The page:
Bald eagles aren't the only target birds at Sandy Ridge

Common yellowthroat/Gary Meszaros

Birders venture to Lorain County for avian beauties

There’s a wonderful wetland habitat in Lorain County that is familiar to birders and hikers, but a mystery to many people outside of the North Ridgeville area.

The Sandy Ridge Reservation is a 310-acre wildlife preserve that’s been open to the public for 20 years, sitting like a hidden oasis of woodlands, ponds and meadows, surrounded by a burgeoning sea of new housing developments.
Wood ducks/Daniel Hazard

During the waning weeks of the summer doldrums, when other parks in Northeast Ohio are quiet and uninviting as the birds seek shelter from the blistering sun, Sandy Ridge remains active and one of the most rewarding destinations for birders and nature walkers in the Cleveland area.

The wetlands are easily navigable via a network of flat, gravel paths atop raised earthen dikes. The trails pass through wide expanses of marsh grasses, shrubs and wildflowers, primarily swamp and common milkweed, wild monarda, Joe Pye weed, ironweed, sunflowers, and button bush, many hosting monarch and tiger swallowtail butterflies. Dragonflies buzz about, painted turtles bask on logs and bullfrogs croak their basso summer song.
Adult eagle with juvenile/Tim Fairweather

Regular visitors to Sandy Ridge usually can count on an encounter with the park’s resident bald eagles, which have been nesting there since 2002. On my most recent visit this past week, I initially was disappointed to find the eagle nest empty. But scanning the horizon, I noticed a large raptor approaching the ponds. It was an adult eagle carrying what appeared to be a rabbit in its talons.

What I had failed to notice was a juvenile bald eagle perched on a fallen log in the pond. The young raptor screeched in anticipation as the adult landed and dropped the prey at its feet on the log. The hungry youngster immediately began to devour the prey.
Seven trumpeter swan cignets/Tim Fairweather

The eagles are the stars of Sandy Ridge’s avian offerings, but they have plenty of company for avid birders. More than 100 species of birds have been documented nesting at the preserve, including a pair of sandhill cranes for more than a decade.

This year, a pair of trumpeter swans are raising seven young cignets that are almost as large as their parents, and are easily viewable feeding on vegetation along the trail.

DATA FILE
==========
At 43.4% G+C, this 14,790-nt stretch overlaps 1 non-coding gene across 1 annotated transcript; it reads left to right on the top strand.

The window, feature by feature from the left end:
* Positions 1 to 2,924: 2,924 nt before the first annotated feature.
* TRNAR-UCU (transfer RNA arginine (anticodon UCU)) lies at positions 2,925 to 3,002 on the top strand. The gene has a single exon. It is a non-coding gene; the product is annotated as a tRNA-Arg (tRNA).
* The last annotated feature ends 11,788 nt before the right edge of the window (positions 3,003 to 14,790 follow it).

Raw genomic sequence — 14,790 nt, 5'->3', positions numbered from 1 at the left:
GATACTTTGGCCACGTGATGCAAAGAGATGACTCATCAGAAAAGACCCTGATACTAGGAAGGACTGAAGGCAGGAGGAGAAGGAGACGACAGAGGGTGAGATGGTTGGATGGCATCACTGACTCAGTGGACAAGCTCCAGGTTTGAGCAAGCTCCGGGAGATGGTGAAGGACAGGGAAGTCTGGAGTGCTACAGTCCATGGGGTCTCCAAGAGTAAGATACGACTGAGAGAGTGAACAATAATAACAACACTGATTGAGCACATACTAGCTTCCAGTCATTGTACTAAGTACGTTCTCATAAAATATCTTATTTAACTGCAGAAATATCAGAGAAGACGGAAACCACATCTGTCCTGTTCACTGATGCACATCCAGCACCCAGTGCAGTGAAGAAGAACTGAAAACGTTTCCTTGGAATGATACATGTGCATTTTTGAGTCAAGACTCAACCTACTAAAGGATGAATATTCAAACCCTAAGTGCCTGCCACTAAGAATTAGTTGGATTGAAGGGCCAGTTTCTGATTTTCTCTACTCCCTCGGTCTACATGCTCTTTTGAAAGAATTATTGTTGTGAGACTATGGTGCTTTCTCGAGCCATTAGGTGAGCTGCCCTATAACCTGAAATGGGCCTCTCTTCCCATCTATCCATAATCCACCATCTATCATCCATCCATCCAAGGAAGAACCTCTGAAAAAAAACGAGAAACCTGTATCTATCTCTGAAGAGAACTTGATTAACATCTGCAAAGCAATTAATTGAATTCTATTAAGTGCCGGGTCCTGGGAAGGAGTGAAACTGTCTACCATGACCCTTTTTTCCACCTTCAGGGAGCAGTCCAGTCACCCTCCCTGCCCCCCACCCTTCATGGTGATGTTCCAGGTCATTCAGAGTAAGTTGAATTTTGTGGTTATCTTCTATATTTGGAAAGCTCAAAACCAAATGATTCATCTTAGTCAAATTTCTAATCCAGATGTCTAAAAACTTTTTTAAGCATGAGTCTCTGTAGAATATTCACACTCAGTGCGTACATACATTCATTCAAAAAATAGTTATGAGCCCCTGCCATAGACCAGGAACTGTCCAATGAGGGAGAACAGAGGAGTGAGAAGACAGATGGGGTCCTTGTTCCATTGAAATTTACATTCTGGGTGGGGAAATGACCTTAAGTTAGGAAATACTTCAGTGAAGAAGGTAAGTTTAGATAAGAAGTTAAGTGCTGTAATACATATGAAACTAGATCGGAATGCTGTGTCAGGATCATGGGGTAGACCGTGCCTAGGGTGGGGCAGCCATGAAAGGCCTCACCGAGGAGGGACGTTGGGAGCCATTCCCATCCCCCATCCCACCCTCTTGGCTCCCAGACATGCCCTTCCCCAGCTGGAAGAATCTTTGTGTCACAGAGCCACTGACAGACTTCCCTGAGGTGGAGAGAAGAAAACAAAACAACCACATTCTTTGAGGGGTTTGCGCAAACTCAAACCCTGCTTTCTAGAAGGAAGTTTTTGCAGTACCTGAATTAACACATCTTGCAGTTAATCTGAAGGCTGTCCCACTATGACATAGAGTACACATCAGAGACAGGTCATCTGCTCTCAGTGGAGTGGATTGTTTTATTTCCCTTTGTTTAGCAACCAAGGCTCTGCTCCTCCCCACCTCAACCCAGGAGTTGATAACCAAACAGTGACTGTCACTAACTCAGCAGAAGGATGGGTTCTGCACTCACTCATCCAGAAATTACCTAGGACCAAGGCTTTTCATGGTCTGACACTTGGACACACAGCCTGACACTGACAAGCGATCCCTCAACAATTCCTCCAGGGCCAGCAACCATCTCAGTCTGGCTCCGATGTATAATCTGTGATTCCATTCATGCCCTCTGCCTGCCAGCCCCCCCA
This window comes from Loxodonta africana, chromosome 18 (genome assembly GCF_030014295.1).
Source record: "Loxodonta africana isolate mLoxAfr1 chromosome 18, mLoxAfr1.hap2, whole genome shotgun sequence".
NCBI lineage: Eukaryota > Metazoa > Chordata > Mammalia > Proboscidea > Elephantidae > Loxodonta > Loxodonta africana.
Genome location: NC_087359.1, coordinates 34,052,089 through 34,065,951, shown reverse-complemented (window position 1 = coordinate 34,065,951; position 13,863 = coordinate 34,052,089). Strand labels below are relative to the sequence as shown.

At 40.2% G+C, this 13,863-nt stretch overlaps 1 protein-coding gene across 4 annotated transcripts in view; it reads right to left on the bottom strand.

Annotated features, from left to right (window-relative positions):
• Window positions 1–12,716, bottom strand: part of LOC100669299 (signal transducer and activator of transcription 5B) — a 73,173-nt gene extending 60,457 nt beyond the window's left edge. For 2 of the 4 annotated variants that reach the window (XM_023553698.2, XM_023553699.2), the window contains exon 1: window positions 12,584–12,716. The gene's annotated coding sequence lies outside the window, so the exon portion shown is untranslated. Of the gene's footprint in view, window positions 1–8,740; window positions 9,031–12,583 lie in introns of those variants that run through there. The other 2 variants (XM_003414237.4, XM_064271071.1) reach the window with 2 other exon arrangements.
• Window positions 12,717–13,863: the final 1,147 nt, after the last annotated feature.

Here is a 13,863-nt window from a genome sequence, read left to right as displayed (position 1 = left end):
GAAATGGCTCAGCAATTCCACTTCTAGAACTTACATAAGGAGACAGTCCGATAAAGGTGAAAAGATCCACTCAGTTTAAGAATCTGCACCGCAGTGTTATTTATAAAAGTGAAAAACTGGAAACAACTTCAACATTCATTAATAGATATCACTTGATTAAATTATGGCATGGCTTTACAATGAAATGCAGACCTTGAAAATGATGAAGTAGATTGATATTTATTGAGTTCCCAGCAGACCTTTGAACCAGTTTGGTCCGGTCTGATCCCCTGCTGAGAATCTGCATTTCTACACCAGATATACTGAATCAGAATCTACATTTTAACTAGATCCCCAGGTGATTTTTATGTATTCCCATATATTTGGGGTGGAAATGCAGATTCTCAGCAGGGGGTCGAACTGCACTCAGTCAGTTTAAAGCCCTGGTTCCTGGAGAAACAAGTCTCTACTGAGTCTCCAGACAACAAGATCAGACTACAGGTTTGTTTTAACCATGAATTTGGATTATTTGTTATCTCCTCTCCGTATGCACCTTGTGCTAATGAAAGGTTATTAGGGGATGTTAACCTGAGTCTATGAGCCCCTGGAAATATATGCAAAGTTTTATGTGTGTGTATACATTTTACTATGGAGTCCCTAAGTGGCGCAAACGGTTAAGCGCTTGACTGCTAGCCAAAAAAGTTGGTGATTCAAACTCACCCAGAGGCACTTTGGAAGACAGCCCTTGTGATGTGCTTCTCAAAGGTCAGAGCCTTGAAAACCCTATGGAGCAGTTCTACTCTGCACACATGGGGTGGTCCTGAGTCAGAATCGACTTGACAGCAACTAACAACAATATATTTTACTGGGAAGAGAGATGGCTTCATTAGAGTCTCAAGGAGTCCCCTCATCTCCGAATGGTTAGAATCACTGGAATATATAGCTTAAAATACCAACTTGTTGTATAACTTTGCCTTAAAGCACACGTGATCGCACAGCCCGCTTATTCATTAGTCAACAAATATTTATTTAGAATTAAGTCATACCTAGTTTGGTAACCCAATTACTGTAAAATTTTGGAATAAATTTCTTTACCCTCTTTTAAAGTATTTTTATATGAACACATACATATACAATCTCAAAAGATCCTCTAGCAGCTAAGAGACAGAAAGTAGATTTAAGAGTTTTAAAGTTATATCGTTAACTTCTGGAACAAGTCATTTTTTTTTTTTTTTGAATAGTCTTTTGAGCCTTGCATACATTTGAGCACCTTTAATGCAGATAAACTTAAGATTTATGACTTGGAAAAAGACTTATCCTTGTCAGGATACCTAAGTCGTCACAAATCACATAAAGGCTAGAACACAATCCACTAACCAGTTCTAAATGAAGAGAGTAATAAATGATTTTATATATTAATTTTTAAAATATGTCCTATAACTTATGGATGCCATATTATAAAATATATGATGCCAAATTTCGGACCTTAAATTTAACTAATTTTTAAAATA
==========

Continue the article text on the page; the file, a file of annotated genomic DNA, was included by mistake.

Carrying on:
More than a dozen great egrets can be observed wading throughout the wetlands, often in the company of great blue herons. Large families of wood ducks are scattered in the ponds, and swallows are everywhere, with purple martins, barn, tree and rough-winged species darting and strafing the air in pursuit of flying insects. Belted kingfishers can be seen kiting over the water, preparing to dive for unsuspecting fish.
Tree swallow/Bret McCarty

Follow your ears and you’re likely to spot indigo buntings singing from the treetops, or common yellowthroats, swamp and song sparrows singing from perches in the marsh grass. Several willow flycatchers were seen feeding hungry fledglings. Yellow warblers were gleaning insects from the tree foliage, although they seemed to have stopped singing. Prothonotary warblers nested in a box in the woodlands, but they were missing as their young have fledged.

Sora rails are common at Sandy Ridge, and earlier in the summer a rare king rail was being seen and heard there, although it apparently could not find a mate to nest there.

In the coming weeks, large flocks of shorebirds will gradually return to the wetlands while on their southbound journey to their winter habitats. Beginning Sept. 4, and every Wednesday from 8 a.m. to 10:30 a.m. until Oct. 30, senior naturalist and park manager Tim Fairweather will lead bird walks through the park. The walks are ideal for veteran birders and new arrivals to Sandy Ridge, alike. I hope to see you there.

Sandy Ridge is located at 6195 Otten Road, North Ridgeville.


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